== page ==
And then there’s a little assumption we’ve bandied about for a long time: the tropics are already hot year-round, so a few extra degrees shouldn’t make much of a difference, right?
Guanacaste National Forest, Costa Rica, at sunset. Image Credit: thejaan/Flickr
That’s turning out to be dead wrong. As tropical biologists will tell you, their study sites are filled with thermal specialists, plants and animals that have enjoyed some of the most stable climates on Earth for thousands of years. And boring, predictable weather doesn’t exactly drive natural selection towards species that can handle change.
“The impact [of climate change] in the tropics is simply that the organisms are more sensitive,” tropical ecologist Dan Janzen told Gizmodo. Since the 1970s, Janzen has spearheaded one of the largest and most successful conservation projects in the world: restoring the Área de Conservacion Guanacaste, a 568 square mile patch of mountainous rainforest in northwestern Costa Rica. Janzen’s decades-long study of this region produced some of the very first insights into the temperature sensitivity of tropical species. He sums up their plight concisely: “When you ask these species to move, they can’t do it very well.”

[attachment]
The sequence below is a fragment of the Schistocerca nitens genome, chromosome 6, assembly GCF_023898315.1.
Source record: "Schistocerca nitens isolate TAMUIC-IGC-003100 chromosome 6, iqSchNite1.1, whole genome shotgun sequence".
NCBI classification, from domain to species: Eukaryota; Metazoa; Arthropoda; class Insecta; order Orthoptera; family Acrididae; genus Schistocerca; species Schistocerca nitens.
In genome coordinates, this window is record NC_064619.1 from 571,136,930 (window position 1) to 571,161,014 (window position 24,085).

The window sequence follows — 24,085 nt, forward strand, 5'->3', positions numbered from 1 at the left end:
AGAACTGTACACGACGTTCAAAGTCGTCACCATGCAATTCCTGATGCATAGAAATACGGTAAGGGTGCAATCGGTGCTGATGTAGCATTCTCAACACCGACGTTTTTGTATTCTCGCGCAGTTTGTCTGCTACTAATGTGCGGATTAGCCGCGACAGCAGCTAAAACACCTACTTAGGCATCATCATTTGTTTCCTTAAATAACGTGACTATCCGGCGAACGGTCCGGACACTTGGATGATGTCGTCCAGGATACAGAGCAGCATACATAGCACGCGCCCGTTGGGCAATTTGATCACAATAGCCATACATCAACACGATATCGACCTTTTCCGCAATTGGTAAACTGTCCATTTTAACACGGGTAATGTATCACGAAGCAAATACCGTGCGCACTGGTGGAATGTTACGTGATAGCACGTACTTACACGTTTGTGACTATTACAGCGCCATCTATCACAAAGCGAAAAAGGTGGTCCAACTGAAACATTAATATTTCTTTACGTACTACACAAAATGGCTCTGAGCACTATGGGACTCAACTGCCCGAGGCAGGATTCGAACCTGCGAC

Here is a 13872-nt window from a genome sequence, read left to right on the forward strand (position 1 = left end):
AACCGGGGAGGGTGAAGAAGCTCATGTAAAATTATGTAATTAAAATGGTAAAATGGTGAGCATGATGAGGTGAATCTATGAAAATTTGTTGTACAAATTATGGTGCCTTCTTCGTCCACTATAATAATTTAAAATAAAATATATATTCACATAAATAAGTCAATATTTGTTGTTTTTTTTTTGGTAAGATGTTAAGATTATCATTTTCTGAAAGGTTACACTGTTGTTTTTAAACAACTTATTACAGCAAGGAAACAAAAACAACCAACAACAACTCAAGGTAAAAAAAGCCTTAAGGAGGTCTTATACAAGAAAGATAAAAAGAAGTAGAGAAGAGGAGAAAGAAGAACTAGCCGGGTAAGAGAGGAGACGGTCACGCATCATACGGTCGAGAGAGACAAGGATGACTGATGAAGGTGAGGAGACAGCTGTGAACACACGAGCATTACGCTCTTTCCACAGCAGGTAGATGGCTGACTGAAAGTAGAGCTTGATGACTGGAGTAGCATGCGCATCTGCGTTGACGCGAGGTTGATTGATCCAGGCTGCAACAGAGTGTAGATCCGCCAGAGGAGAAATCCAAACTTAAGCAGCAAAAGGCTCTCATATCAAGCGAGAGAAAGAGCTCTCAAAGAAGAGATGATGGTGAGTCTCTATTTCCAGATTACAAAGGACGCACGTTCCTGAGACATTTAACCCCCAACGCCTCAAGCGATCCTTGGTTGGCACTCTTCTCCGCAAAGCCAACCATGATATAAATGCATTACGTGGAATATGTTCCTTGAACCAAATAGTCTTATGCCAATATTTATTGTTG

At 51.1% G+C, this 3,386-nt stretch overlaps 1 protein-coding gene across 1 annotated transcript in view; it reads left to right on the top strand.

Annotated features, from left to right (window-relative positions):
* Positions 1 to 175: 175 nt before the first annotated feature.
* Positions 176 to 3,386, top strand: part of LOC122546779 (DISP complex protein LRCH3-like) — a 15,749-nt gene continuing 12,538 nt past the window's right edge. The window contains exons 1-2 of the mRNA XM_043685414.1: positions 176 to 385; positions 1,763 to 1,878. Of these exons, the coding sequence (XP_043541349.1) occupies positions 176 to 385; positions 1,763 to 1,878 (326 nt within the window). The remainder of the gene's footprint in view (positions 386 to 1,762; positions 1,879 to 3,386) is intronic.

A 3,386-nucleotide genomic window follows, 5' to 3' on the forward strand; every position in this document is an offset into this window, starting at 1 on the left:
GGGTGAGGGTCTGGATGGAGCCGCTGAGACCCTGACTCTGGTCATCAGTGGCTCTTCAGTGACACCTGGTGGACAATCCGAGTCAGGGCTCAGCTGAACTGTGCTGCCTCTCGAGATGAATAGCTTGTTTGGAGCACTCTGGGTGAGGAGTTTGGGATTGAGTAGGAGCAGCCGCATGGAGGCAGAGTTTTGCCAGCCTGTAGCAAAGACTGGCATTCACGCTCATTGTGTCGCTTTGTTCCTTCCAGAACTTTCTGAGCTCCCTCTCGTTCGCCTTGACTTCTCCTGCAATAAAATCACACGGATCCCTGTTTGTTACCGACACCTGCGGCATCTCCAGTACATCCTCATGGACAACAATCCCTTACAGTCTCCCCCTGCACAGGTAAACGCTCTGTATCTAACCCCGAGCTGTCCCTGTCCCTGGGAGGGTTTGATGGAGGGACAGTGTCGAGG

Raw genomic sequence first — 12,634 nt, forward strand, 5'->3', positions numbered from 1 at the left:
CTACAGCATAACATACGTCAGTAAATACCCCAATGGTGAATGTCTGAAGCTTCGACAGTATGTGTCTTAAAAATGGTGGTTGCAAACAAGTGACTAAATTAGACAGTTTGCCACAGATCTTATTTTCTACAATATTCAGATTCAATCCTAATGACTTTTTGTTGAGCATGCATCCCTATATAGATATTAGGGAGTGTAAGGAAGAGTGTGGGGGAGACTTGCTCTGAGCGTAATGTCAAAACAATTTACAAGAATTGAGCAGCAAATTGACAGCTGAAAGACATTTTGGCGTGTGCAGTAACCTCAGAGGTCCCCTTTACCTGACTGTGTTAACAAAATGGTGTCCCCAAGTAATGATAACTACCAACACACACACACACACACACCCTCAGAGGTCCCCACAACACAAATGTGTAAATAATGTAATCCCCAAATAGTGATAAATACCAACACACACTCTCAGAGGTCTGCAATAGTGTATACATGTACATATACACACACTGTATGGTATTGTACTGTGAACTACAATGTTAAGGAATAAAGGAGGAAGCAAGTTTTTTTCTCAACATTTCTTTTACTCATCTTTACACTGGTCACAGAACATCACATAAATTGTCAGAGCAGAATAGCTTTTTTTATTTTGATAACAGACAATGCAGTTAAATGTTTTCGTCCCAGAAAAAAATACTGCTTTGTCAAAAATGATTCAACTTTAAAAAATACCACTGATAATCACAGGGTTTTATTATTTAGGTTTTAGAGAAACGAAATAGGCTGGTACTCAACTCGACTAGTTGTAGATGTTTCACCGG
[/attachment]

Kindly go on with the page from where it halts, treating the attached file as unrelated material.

“A polar bear could experience temperatures ranging from minus 40 degrees centigrade in the winter to plus 25 or 30 degrees in the summer,” Laurance said. “So, a range of 70 degrees during the course of the year. In the tropics, animals experience temperatures ranging from 20 to 35 degrees centigrade. You’re talking about a much smaller axis of temperature variation.”
In fact, the only significant “axis of temperature variation” in the tropics is vertical. For every 100 meter (330 foot) rise in elevation, temperatures drop by about 1ºC (1.8ºF). From Puerto Rico to Costa Rica to Queensland, montane tropical forests are like compressed continents; a few steps up places you in a totally different ecosystem. Janzen likens tropical mountains to sky islands, noting that any organism living atop one will have to “descend through hell” to find another suitable habitat. “The consequence is that mountain ranges in the tropics are barriers, which means you stack up new species more readily,” Janzen said.